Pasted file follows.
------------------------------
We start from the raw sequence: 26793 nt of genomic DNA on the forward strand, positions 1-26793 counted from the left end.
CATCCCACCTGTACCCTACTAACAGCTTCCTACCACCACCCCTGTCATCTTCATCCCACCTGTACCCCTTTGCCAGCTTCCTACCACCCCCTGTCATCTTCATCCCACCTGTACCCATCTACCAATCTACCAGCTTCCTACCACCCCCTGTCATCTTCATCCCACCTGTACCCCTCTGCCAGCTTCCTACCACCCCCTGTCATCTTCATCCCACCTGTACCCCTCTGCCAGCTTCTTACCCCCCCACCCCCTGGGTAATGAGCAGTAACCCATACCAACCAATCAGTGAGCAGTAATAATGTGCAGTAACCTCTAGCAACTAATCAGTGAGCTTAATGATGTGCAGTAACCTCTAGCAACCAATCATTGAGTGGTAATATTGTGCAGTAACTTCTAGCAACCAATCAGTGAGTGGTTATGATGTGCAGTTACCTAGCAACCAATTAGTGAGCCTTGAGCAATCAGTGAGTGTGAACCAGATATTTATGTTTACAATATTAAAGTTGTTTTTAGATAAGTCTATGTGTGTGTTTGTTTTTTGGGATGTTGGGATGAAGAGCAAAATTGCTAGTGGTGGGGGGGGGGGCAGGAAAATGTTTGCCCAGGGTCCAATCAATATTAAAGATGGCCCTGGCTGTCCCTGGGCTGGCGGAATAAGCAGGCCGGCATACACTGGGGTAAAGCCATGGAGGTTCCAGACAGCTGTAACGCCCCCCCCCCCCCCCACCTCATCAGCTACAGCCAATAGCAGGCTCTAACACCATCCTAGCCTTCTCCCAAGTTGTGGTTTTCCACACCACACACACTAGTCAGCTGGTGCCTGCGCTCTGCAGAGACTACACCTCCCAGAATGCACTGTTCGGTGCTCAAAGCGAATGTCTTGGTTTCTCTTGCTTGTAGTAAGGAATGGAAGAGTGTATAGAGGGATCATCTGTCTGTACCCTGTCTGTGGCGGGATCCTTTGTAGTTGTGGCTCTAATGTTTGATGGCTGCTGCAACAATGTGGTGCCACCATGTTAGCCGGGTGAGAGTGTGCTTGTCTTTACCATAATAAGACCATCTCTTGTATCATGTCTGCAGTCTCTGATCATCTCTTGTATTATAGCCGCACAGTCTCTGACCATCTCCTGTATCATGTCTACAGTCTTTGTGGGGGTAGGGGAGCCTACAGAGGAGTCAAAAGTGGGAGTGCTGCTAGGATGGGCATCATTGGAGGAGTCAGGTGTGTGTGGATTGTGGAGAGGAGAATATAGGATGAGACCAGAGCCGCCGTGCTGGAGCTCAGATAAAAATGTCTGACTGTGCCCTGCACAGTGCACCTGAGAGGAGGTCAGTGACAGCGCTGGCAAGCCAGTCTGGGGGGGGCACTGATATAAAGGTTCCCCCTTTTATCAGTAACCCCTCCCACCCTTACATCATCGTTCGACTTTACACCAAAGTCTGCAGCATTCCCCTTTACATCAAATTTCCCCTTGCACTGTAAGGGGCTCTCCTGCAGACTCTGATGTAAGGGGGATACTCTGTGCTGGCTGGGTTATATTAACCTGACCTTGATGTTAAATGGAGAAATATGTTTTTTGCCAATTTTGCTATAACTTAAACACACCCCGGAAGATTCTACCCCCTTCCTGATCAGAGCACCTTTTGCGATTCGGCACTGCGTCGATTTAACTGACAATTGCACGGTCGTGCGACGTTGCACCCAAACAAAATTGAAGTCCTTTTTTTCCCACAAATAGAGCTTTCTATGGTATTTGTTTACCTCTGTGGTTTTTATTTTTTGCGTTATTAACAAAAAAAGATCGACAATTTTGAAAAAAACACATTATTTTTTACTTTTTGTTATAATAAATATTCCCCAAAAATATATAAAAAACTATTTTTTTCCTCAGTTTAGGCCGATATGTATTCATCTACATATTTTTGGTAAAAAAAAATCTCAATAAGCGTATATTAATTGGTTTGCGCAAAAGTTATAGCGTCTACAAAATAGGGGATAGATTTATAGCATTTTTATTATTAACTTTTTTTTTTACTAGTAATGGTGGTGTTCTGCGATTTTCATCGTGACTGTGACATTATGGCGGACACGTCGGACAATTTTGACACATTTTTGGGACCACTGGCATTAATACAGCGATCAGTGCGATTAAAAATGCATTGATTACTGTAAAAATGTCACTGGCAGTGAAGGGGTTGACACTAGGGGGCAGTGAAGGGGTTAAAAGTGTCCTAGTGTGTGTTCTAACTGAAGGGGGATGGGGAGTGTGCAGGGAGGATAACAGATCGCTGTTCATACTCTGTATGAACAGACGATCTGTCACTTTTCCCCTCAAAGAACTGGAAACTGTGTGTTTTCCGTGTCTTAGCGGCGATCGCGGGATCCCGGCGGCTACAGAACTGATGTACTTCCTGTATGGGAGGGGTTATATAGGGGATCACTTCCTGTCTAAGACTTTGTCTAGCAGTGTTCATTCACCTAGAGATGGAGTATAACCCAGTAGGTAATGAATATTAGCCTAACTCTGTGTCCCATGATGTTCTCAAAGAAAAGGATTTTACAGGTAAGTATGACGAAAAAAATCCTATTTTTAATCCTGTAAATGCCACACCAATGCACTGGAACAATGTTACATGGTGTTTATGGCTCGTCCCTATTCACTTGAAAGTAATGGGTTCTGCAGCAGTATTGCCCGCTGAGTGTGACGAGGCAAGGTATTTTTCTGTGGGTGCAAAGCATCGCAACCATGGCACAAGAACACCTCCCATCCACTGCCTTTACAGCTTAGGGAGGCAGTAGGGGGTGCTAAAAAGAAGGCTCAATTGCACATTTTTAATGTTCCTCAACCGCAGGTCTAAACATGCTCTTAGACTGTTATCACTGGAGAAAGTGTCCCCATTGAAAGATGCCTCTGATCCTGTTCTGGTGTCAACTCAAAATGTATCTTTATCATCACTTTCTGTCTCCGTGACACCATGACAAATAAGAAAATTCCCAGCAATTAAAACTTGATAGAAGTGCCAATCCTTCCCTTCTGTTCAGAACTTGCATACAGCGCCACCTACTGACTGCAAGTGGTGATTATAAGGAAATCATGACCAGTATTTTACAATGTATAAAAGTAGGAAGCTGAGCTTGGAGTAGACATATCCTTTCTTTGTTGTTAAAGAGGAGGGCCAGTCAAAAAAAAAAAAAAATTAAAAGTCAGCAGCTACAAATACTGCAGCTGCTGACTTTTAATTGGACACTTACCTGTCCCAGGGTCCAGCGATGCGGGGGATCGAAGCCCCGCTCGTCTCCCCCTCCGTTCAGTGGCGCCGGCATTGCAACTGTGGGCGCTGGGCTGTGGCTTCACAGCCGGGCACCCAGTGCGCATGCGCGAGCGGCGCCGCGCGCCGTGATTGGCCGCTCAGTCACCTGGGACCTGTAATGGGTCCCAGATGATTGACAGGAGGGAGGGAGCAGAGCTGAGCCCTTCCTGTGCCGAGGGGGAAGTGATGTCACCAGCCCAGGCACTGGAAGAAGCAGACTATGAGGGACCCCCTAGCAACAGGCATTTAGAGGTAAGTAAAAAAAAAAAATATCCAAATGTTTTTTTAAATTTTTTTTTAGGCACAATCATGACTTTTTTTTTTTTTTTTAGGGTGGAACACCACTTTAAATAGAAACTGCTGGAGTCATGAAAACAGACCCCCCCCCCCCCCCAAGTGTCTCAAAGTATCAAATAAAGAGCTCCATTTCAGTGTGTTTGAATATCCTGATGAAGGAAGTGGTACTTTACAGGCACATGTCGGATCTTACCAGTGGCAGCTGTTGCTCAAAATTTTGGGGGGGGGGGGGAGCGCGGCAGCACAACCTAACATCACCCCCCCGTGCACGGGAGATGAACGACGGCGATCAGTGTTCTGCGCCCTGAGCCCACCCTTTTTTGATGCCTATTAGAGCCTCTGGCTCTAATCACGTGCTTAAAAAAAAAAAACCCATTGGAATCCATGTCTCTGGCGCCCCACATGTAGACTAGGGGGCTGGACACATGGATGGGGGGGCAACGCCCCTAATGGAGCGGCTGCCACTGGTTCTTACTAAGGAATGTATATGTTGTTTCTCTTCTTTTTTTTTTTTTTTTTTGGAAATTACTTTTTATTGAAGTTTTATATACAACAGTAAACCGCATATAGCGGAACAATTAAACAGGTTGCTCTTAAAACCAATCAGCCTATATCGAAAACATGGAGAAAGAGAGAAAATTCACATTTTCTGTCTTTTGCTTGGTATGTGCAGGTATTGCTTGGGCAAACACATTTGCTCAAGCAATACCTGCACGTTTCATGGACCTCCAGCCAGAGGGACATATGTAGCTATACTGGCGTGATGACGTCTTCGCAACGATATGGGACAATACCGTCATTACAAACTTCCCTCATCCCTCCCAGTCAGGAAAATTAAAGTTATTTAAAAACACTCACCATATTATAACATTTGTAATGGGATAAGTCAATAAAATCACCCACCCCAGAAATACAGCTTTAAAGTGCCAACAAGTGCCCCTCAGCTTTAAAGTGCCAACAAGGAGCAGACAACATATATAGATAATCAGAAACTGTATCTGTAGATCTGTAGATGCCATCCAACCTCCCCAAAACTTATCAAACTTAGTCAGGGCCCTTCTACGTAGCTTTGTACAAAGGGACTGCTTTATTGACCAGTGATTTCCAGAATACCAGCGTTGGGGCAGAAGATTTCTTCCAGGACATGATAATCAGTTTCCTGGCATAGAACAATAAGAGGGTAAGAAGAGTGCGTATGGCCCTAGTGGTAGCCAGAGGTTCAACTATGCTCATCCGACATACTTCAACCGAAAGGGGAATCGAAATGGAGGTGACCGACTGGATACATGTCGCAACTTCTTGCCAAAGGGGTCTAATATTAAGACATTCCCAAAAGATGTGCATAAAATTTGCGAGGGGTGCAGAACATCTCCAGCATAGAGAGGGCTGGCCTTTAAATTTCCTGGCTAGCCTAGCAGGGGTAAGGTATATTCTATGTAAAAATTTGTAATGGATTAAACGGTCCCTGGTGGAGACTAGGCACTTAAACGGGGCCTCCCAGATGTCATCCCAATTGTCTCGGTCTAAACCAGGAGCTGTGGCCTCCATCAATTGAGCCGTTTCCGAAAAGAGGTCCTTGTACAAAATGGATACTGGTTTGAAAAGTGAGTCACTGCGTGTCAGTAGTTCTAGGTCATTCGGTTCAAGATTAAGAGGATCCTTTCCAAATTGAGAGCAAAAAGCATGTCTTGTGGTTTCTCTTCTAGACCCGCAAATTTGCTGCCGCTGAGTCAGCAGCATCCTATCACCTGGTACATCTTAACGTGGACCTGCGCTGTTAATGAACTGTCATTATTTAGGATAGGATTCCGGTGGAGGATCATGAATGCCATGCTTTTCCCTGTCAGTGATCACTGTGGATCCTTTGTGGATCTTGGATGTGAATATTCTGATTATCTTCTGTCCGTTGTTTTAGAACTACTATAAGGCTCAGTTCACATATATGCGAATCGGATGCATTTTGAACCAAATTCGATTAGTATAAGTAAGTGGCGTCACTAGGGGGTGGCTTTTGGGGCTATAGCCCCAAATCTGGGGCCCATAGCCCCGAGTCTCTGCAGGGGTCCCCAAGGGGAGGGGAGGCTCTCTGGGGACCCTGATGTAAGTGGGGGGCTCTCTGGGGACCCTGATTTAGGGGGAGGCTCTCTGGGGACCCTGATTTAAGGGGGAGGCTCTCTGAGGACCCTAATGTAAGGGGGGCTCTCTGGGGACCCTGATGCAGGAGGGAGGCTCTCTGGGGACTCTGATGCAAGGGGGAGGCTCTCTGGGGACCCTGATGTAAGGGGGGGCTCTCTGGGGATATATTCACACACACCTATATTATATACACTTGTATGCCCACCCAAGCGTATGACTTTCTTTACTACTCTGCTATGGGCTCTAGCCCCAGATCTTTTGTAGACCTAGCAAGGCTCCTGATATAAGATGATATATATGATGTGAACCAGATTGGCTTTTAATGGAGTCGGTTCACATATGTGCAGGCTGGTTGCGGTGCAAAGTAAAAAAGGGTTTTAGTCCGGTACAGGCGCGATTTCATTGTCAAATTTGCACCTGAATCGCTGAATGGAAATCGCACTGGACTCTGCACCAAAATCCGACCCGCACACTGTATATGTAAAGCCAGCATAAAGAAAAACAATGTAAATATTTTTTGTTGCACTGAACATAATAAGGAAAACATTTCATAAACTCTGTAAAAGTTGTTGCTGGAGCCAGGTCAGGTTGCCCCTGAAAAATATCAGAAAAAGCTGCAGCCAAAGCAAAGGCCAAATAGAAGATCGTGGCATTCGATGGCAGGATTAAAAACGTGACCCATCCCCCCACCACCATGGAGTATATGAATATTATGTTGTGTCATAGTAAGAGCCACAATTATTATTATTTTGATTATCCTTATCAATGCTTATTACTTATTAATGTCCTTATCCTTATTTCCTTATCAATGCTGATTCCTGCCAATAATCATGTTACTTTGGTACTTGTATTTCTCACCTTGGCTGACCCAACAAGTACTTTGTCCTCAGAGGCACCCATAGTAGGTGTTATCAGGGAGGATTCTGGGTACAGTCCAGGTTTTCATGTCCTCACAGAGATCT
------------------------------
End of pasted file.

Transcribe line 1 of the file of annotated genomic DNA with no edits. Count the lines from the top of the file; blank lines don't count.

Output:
We start from the raw sequence: 26793 nt of genomic DNA on the forward strand, positions 1-26793 counted from the left end.